Sempervivum

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RickR
Title: Moderator
Joined: 2009-09-21

A very nice end product.  I hope you were wearing eye protection when making those chips!

And there is your labeled map here on the forum too...

Rick Rodich    zone 4a.    Annual precipitation ~24 inches
near Minneapolis, Minnesota, USA

Lori S.
Title: Moderator
Joined: 2009-10-27

Looking good, Mark!  Perhaps that's what I should do with a couple of my less successful troughs?

Lori
Calgary, Alberta, Canada - Zone 3
-30 C to +30 C (rarely!); elevation ~1130m; annual precipitation ~40 cm

Hoy
Hoy's picture
Title: Member
Joined: 2009-12-15

Interesting planting, Mark.
I once saw semps planted on old roof tiles hung on the wall! (The Norwegian name is "takløk" litterally "roof-onion"!)

Trond
Rogaland, Norway - with cool, often rainy summers  (29C max) and mild, often rainy winters (180 cm/year)!

Mark McD
Title: Moderator
Joined: 2009-12-14

Here is the object of my next semp planting, a rusty yet still functional old wheelbarrow.  While it has some cracks to provide a bit of drainage, I shall be drilling additional drainage holes. Still not sure of the landscape scenario and placement of this object d'art, but I'm working on it, and hope to find a location and get it planted in a week or so.  Will upload pics once planted.

Mark McDonough
Massachusetts, USA, near the New Hampshire border USDA Zone 5
antennaria at aol.com
 

Booker
Booker's picture
Title: Member
Joined: 2010-01-30

... And so easy to move if you ever decide to relocate ,,, to north central Alaska!  :D

Cliff Booker A.K.A. Ranunculus
On the moors in Lancashire, U.K.
Usually wet, often windy, sometimes cold ... and that's just me!

Mark McD
Title: Moderator
Joined: 2009-12-14

Sempervivum plantings can of course go hand in hand with other hardy Crassulaceae such as Orostachys.  Check out the following link for 10 photos of Orostachys species blooming in Peter George's garden in the fall.
http://nargs.org/smf/index.php?topic=373.msg4641#msg4641

Mark McDonough
Massachusetts, USA, near the New Hampshire border USDA Zone 5
antennaria at aol.com
 

Mark McD
Title: Moderator
Joined: 2009-12-14

My recently re-planted Sempervivum pittonii plants are hunkering down for winter, but suddenly changed color, now a blue-green color with red tips, rather nice.

Mark McDonough
Massachusetts, USA, near the New Hampshire border USDA Zone 5
antennaria at aol.com
 

Hoy
Hoy's picture
Title: Member
Joined: 2009-12-15

The rocks you have used are very similar to the rocks I just dug out here. I am going to make a new step and have to remove the old one made of all kind of stones and rocks. But that kind of "rubbish" is always useful.

Trond
Rogaland, Norway - with cool, often rainy summers  (29C max) and mild, often rainy winters (180 cm/year)!

Mark McD
Title: Moderator
Joined: 2009-12-14

The small rocks or "gravel" is the same rock as the larger rocks, just smashed with a hammer to get the finer gravel as a top dressing (yes Rick, with eye protection).  I still haven't planted my "wheelbarrow planter" yet, but as I work to lift some sod and expand my gardens slightly, there's always lots more of this rock in the so-called soil here, and I save that rock for planters.  This semp is in the same large planter shown in my photos above.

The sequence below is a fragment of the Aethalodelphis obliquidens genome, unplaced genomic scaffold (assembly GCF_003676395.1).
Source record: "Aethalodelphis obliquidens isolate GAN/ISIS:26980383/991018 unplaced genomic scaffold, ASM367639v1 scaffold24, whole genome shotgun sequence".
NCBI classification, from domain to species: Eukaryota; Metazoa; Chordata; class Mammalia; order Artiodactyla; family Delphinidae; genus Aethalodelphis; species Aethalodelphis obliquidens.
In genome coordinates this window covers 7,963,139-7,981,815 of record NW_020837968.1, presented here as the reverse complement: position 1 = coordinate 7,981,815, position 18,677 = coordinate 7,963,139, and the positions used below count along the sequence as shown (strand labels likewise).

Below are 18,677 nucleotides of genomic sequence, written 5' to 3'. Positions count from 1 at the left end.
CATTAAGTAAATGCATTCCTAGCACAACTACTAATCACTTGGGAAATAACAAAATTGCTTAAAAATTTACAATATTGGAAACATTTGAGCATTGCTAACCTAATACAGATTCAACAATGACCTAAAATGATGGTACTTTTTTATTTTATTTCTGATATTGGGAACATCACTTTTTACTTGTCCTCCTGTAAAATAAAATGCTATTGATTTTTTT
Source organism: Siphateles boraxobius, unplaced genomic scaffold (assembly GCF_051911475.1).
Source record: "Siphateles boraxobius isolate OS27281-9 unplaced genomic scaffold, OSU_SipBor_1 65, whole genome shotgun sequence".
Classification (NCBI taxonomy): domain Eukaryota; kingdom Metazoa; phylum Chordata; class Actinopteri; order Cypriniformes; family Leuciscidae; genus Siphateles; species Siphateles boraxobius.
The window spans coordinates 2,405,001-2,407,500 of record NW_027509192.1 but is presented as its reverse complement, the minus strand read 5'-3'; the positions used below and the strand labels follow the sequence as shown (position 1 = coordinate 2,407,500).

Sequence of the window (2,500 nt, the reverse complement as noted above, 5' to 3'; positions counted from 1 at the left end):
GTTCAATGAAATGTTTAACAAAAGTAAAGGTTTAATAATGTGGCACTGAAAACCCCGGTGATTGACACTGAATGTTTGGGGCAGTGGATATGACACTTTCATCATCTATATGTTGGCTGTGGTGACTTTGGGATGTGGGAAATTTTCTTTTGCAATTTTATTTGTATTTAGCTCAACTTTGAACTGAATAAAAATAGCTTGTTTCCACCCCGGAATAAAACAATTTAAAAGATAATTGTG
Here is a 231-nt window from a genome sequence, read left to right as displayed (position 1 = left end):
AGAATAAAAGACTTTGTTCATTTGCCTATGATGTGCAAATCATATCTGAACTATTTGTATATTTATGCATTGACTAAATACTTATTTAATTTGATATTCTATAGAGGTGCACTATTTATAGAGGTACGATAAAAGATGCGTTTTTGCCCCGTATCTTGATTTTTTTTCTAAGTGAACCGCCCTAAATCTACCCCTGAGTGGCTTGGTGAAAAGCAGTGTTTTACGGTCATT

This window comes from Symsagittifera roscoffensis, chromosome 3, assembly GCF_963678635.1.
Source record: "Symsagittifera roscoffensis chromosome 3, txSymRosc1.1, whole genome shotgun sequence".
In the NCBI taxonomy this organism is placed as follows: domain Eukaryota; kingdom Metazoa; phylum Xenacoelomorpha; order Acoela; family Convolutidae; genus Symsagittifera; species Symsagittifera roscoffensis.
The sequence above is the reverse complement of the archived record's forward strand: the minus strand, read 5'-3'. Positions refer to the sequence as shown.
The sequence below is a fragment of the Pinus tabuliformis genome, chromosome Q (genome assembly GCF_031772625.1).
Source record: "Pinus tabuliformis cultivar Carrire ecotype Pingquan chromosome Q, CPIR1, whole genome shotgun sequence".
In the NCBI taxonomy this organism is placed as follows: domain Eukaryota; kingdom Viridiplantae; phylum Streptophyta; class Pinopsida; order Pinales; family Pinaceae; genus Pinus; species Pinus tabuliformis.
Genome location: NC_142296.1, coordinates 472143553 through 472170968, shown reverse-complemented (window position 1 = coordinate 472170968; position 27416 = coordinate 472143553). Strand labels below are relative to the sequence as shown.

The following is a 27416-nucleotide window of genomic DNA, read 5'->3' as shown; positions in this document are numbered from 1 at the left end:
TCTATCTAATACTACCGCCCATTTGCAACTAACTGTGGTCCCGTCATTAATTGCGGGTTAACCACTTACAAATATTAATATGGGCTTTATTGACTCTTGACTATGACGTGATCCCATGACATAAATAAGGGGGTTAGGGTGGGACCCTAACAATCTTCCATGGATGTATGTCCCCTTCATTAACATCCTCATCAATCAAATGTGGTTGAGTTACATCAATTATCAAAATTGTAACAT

Mark McDonough
Massachusetts, USA, near the New Hampshire border USDA Zone 5
antennaria at aol.com
 

Mark McD
Title: Moderator
Joined: 2009-12-14

Today I worked on a wheelbarrow sempervivum planter.  It will "live" in a hollowed out part of a hillside, the whole area to have sod removed (too difficult to mow the steep hillside) and the ground "sculpted" with paths and bermed planting beds.  The first step was to remove sod and excavate soil at the base of the hillside up to 1' (30 cm) deep or more, to lessen the incline somewhat.  The unexcavated edges around it will be broadened, and further rock features and plantings will soften the excavation.  A layer of gravel will eventually be laid around the wheelbarrow setting.

1-2  Sod removed, area excavated, excavated rocks temporarily tossed into wheelbarrow.  Wheelbarrow positioned.
      (note: additional drainage holes were drilled in the metal well of the wheelbarrow)

3-4  Wheelbarrow heaped with sand/loam mix.  The fun part, arrange native stone in pleasing formations and plant pockets.
      (note:  the planter is heavy, but still can be moved.  However, the intent is to leave it in place.)

5-10 Wheelbarrow is planted, and top-dressed with the same rock that was hand-crushed; our native rock crushes easily with a hammer, with eye-protection of course.  I like the fact when crushing the rock, one can purposely make various grades of chippings, large to small, and even some fine particles.  When planting this late in the season, the semps are mostly already hunkered down and ready for winter, and only showing green, so not overly showy at the moment.  Also, there are more pockets that need planting; I was running out of daylight.

When I place the rock, I like mixing rock sizes, and I try to create some noticeable height to the planter (see side view).  I also like to have some rocks extend out and over the planter edge.

There will be no labels in this planter, I created a map instead.  But I will also use a digital photo marked up with plant names as my guide.  Some of the semp plants are ones for which the labels either disappeared or wore off.

Mark McDonough
Massachusetts, USA, near the New Hampshire border USDA Zone 5
antennaria at aol.com
 

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